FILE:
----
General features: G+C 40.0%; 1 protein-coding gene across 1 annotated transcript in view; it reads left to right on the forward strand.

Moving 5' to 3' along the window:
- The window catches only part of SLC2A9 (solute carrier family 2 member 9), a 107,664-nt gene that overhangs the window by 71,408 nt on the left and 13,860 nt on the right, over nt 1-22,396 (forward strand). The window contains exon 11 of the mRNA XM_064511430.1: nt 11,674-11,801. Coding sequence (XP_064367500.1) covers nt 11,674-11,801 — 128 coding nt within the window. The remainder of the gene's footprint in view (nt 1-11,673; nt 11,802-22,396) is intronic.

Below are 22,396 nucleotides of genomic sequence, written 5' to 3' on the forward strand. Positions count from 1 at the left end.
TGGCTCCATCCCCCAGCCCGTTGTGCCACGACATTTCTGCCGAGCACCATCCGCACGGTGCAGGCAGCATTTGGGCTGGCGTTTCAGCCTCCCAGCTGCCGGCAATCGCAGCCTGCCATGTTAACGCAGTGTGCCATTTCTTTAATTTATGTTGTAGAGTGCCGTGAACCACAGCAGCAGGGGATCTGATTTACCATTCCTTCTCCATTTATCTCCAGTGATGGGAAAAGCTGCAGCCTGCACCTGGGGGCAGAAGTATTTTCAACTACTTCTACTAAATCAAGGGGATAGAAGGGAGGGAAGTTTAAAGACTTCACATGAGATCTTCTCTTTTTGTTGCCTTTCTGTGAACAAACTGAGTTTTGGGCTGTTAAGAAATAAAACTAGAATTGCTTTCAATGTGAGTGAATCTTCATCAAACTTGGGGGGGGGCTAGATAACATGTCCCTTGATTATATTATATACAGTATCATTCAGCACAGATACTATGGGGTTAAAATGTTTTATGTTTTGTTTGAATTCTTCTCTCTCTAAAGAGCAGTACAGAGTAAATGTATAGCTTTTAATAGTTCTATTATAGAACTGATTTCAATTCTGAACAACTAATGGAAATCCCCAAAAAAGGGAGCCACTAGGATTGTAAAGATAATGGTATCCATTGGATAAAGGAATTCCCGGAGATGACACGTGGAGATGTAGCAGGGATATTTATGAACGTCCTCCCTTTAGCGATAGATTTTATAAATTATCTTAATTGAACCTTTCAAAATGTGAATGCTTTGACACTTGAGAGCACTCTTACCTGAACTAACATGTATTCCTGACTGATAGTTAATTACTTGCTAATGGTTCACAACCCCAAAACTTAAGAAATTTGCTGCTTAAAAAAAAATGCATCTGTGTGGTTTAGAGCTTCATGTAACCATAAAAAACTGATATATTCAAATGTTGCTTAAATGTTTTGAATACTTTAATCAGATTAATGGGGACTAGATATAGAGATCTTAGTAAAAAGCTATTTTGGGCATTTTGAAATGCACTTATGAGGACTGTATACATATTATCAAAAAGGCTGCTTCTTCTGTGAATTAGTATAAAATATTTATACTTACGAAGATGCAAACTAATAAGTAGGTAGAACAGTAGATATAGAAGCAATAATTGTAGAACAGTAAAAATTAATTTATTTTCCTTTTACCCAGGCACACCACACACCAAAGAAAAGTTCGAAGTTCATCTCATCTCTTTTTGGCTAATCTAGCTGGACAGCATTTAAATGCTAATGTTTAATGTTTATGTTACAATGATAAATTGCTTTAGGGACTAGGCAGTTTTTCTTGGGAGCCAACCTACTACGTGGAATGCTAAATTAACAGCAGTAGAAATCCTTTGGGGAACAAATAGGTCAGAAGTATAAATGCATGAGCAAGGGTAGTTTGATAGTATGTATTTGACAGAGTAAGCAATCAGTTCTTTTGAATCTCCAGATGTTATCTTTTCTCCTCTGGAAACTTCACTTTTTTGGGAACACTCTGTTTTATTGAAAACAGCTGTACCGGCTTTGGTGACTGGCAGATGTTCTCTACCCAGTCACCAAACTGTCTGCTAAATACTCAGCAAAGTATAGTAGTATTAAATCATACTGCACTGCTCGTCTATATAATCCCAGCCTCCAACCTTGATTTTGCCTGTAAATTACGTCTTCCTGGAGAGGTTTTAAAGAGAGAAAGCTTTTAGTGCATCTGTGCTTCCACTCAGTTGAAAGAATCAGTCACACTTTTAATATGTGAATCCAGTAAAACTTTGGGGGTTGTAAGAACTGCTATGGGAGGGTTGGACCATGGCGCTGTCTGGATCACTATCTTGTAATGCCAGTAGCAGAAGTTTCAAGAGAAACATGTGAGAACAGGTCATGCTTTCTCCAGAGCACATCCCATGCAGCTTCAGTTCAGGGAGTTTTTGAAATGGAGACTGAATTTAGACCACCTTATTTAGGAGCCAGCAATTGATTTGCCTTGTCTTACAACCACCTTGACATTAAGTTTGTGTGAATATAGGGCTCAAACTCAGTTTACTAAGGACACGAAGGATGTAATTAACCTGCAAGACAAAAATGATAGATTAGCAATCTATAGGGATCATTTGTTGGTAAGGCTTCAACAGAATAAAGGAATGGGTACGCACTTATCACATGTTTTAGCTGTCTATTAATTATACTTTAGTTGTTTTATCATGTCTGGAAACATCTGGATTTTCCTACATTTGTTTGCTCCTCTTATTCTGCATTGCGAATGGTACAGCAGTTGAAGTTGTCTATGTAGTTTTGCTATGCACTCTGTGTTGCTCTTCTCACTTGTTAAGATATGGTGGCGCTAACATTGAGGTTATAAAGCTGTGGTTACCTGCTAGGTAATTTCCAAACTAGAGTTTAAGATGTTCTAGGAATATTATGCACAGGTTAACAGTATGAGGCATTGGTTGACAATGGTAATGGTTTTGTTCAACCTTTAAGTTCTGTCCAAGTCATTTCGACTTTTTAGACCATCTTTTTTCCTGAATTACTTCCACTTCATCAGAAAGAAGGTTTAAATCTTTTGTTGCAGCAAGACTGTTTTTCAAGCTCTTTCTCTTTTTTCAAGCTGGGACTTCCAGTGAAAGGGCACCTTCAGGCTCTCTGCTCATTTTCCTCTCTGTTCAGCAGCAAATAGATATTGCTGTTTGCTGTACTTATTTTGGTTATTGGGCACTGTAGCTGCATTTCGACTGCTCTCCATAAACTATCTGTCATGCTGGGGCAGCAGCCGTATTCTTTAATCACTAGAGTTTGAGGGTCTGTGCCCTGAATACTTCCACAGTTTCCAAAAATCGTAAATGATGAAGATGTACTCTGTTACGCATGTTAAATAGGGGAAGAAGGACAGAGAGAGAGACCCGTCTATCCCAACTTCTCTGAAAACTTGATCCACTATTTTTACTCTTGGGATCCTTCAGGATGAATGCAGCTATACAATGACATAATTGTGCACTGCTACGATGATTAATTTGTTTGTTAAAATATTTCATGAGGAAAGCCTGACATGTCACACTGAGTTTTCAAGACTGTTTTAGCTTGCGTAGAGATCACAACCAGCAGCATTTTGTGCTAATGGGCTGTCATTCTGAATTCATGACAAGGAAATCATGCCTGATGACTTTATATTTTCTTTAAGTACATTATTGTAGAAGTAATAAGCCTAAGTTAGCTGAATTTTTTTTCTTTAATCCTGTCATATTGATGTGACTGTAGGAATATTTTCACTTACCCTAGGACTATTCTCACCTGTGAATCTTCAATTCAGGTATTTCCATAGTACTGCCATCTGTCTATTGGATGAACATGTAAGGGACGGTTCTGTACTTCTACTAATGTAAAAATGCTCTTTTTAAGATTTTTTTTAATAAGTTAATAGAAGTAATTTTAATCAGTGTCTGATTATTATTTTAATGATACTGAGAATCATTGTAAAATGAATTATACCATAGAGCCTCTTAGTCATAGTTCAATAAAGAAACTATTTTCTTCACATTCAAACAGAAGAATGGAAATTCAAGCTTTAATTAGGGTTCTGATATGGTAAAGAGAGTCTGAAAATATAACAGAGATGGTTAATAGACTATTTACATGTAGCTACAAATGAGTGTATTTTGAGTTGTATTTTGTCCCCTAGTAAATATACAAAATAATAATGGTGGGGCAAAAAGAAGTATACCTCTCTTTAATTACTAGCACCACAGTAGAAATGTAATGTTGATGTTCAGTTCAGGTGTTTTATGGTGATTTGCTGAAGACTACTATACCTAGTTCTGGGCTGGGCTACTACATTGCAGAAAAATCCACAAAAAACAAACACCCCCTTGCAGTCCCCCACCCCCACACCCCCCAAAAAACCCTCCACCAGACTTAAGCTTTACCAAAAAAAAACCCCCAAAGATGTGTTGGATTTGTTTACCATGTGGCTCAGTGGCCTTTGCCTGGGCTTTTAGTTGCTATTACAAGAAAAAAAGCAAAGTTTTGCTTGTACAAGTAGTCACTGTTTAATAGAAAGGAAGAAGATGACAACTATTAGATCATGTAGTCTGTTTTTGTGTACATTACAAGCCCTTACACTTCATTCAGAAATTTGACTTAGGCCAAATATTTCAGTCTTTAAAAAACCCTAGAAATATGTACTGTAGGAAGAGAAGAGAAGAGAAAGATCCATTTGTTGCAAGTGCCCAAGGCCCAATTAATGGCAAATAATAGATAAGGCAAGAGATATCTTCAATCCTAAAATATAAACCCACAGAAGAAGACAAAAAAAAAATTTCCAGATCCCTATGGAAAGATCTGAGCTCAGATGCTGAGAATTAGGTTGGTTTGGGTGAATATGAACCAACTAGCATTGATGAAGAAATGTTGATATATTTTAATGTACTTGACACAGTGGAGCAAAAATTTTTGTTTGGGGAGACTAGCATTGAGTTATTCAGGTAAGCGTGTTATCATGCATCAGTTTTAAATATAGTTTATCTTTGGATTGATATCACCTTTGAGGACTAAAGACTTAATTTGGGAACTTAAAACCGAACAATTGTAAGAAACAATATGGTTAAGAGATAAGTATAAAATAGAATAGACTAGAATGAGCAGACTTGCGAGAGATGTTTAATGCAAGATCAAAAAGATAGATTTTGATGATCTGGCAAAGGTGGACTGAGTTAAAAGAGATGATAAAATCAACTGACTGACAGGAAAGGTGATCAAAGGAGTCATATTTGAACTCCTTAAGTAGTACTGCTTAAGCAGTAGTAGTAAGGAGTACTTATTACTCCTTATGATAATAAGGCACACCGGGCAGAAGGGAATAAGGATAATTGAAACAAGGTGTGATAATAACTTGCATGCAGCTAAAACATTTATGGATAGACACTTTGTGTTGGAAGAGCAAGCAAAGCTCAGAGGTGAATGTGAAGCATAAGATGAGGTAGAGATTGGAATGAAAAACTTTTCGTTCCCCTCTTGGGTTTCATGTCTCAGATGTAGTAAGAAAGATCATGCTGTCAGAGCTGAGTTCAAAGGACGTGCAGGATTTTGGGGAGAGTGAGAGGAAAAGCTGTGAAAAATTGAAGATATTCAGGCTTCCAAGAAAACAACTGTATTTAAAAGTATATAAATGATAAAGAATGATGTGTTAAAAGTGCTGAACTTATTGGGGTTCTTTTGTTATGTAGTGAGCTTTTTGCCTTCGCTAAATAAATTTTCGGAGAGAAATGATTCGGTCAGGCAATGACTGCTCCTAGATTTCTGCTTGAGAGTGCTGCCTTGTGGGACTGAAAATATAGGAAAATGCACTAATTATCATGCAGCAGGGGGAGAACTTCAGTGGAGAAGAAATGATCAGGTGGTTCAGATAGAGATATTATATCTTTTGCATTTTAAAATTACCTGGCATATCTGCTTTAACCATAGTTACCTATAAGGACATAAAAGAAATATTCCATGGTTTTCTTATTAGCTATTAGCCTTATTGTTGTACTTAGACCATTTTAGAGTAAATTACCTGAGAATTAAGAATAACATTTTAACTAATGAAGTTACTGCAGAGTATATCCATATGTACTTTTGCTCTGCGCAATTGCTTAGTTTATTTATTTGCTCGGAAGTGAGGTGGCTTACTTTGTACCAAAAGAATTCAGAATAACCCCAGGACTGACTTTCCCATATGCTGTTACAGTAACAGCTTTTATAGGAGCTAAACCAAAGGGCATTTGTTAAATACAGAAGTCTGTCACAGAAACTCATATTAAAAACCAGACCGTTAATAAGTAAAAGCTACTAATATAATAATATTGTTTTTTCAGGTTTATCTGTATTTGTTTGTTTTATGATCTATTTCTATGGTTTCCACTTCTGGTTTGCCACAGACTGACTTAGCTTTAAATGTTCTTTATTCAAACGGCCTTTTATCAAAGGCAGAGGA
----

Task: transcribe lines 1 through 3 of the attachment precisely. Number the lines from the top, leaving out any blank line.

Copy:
General features: G+C 40.0%; 1 protein-coding gene across 1 annotated transcript in view; it reads left to right on the forward strand.

Moving 5' to 3' along the window:
- The window catches only part of SLC2A9 (solute carrier family 2 member 9), a 107,664-nt gene that overhangs the window by 71,408 nt on the left and 13,860 nt on the right, over nt 1-22,396 (forward strand). The window contains exon 11 of the mRNA XM_064511430.1: nt 11,674-11,801. Coding sequence (XP_064367500.1) covers nt 11,674-11,801 — 128 coding nt within the window. The remainder of the gene's footprint in view (nt 1-11,673; nt 11,802-22,396) is intronic.